Page 3 - ... and in all places, of a delicacy so extreme as to be a test for every instrument yet invented by man, yet equally adapted for the most ordinary purposes; as available for regulating a town clock as for conducting a navy to the Indies ; as effective for mapping down the intricacies of a petty barony as for adjusting the boundaries of Transatlantic empires. When once its place has been thoroughly ascertained and carefully recorded, the brazen circle...
Page 55 - Those only who have to make frequent references to the class of smaller stars, and are desirous of identifying them, and of comparing the results of different observers, can justly appreciate the labour and inconvenience that occurs from such a confused state of location. And with respect to the map-maker, it is a forlorn hope to expect from him anything like regularity, uniformity, clearness or precision so long as he continues the present system of circumscribing every star with the boundary line...
Page 52 - ... star within its limits ; although in so doing he causes the most inconvenient and absurd distortion of the boundary lines, and, in some cases, actually includes thereby stars that ought not to have been disturbed ; which consequently renders the map, or the globe, a mass of confusion and intricacy, and totally unfit for accurate reference. An inspection of most of the modern celestial maps or globes will fully confirm this remark. Before a catalogue of any considerable extent, containing new...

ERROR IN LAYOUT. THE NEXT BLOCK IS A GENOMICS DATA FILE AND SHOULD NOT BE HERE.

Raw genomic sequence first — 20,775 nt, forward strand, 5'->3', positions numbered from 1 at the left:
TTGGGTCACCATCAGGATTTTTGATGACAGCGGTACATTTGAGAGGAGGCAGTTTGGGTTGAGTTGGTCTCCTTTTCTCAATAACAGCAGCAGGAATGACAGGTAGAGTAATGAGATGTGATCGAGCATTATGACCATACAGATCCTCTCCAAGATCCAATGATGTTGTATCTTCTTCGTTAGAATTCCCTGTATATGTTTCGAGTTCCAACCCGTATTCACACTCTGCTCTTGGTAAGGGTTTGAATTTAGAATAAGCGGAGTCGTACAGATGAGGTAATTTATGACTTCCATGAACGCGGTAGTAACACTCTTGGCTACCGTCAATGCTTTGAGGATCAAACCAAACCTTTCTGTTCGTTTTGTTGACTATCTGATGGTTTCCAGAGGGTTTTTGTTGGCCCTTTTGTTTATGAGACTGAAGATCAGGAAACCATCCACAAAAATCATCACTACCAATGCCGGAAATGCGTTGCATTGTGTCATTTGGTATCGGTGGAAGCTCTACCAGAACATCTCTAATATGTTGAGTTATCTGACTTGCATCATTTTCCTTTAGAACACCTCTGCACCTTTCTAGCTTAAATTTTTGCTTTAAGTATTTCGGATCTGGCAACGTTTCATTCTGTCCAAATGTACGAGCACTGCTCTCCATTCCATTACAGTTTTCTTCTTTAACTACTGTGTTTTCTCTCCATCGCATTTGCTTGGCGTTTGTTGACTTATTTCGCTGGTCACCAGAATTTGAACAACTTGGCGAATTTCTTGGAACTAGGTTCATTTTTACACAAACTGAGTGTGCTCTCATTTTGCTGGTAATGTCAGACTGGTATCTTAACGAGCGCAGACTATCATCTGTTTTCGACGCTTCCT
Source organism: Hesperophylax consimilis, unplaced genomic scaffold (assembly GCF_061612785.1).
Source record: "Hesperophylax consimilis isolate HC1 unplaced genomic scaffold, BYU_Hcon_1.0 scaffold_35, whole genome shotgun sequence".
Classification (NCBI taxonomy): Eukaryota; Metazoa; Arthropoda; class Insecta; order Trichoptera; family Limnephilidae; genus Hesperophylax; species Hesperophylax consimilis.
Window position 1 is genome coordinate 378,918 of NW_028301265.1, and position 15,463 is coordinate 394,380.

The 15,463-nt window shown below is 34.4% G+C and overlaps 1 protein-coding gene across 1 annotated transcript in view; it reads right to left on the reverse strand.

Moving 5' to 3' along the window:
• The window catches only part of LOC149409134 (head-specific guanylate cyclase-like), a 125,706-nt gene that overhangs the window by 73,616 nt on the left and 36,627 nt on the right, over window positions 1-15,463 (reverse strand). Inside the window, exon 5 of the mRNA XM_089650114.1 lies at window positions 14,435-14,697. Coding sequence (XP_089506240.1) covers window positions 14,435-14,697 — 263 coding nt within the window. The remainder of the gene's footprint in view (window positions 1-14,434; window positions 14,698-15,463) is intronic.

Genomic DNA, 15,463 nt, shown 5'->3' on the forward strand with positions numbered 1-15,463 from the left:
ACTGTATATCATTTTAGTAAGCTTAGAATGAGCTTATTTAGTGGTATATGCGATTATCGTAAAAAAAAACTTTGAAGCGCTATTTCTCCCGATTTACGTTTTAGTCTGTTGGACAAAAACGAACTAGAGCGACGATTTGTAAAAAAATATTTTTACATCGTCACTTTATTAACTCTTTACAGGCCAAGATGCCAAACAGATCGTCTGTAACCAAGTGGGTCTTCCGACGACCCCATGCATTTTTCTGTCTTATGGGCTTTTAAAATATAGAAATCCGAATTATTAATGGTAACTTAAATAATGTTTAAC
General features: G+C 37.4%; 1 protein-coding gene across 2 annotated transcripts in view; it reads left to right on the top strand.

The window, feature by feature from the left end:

Page 59 - ... easy at any future time to pass, by a single table of synonyms and by one decided step, from one to the other system, whenever the convenience and consent of astronomers may dictate the propriety of a change. Such views, if entertained, would render the nomenclature of the present catalogues so far provisional that a more rational and convenient system of groups (confined not to the southern hemisphere, but extending over both) may yet be contemplated by astronomers. Nevertheless, so long as...
Page 55 - ... perpetual blot in the catalogue. The modern mode, however, of arranging the whole of the stars in a catalogue, according to the order of their right ascension, without any regard to the order of the constellations in which they may be placed, prevents the occurrence of a similar inconvenience in future. But a like source of error arises, and frequently causes doubt and difficulty to the map-maker, and even to the astronomer, when the authors of two different catalogues vary in their decision...
Page 51 - ... still retained. But the greatest innovator on this system was Bode, who although no great observer himself, has, in his catalogue and in his maps, filled the heavens with a host of new figures and constellations that were by no means requisite, and that tend only to annoy and confuse, without presenting one single advantage. In these remarks I have reference only to the constellations in the northern hemisphere ; or, at least, to those constellations only that are visible in the northern latitudes,...